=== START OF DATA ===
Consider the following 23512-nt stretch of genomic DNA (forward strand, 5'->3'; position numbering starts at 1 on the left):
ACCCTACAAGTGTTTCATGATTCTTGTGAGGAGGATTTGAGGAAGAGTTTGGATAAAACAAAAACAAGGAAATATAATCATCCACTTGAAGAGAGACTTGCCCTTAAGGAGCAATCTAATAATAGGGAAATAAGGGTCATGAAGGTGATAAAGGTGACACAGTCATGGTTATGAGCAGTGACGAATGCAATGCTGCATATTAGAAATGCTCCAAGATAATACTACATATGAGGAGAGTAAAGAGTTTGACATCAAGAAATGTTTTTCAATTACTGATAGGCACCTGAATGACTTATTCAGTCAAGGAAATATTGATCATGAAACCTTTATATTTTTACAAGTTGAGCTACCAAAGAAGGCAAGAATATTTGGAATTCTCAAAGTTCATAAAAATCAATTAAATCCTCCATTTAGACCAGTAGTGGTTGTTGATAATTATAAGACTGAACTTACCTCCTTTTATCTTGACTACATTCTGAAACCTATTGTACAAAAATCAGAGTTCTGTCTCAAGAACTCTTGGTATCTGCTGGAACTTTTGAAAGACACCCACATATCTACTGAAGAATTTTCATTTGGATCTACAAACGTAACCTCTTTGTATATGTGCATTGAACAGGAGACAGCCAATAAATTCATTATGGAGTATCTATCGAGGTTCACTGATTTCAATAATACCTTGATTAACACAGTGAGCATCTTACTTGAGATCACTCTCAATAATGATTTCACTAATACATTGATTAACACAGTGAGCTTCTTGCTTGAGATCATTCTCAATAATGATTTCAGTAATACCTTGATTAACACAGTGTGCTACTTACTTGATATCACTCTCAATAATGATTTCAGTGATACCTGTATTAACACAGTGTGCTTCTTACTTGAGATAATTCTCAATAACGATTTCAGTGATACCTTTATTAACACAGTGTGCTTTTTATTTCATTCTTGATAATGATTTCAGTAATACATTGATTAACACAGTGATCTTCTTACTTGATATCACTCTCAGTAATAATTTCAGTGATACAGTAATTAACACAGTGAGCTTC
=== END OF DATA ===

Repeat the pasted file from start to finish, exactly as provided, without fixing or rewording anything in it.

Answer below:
Consider the following 23512-nt stretch of genomic DNA (forward strand, 5'->3'; position numbering starts at 1 on the left):
ACCCTACAAGTGTTTCATGATTCTTGTGAGGAGGATTTGAGGAAGAGTTTGGATAAAACAAAAACAAGGAAATATAATCATCCACTTGAAGAGAGACTTGCCCTTAAGGAGCAATCTAATAATAGGGAAATAAGGGTCATGAAGGTGATAAAGGTGACACAGTCATGGTTATGAGCAGTGACGAATGCAATGCTGCATATTAGAAATGCTCCAAGATAATACTACATATGAGGAGAGTAAAGAGTTTGACATCAAGAAATGTTTTTCAATTACTGATAGGCACCTGAATGACTTATTCAGTCAAGGAAATATTGATCATGAAACCTTTATATTTTTACAAGTTGAGCTACCAAAGAAGGCAAGAATATTTGGAATTCTCAAAGTTCATAAAAATCAATTAAATCCTCCATTTAGACCAGTAGTGGTTGTTGATAATTATAAGACTGAACTTACCTCCTTTTATCTTGACTACATTCTGAAACCTATTGTACAAAAATCAGAGTTCTGTCTCAAGAACTCTTGGTATCTGCTGGAACTTTTGAAAGACACCCACATATCTACTGAAGAATTTTCATTTGGATCTACAAACGTAACCTCTTTGTATATGTGCATTGAACAGGAGACAGCCAATAAATTCATTATGGAGTATCTATCGAGGTTCACTGATTTCAATAATACCTTGATTAACACAGTGAGCATCTTACTTGAGATCACTCTCAATAATGATTTCACTAATACATTGATTAACACAGTGAGCTTCTTGCTTGAGATCATTCTCAATAATGATTTCAGTAATACCTTGATTAACACAGTGTGCTACTTACTTGATATCACTCTCAATAATGATTTCAGTGATACCTGTATTAACACAGTGTGCTTCTTACTTGAGATAATTCTCAATAACGATTTCAGTGATACCTTTATTAACACAGTGTGCTTTTTATTTCATTCTTGATAATGATTTCAGTAATACATTGATTAACACAGTGATCTTCTTACTTGATATCACTCTCAGTAATAATTTCAGTGATACAGTAATTAACACAGTGAGCTTC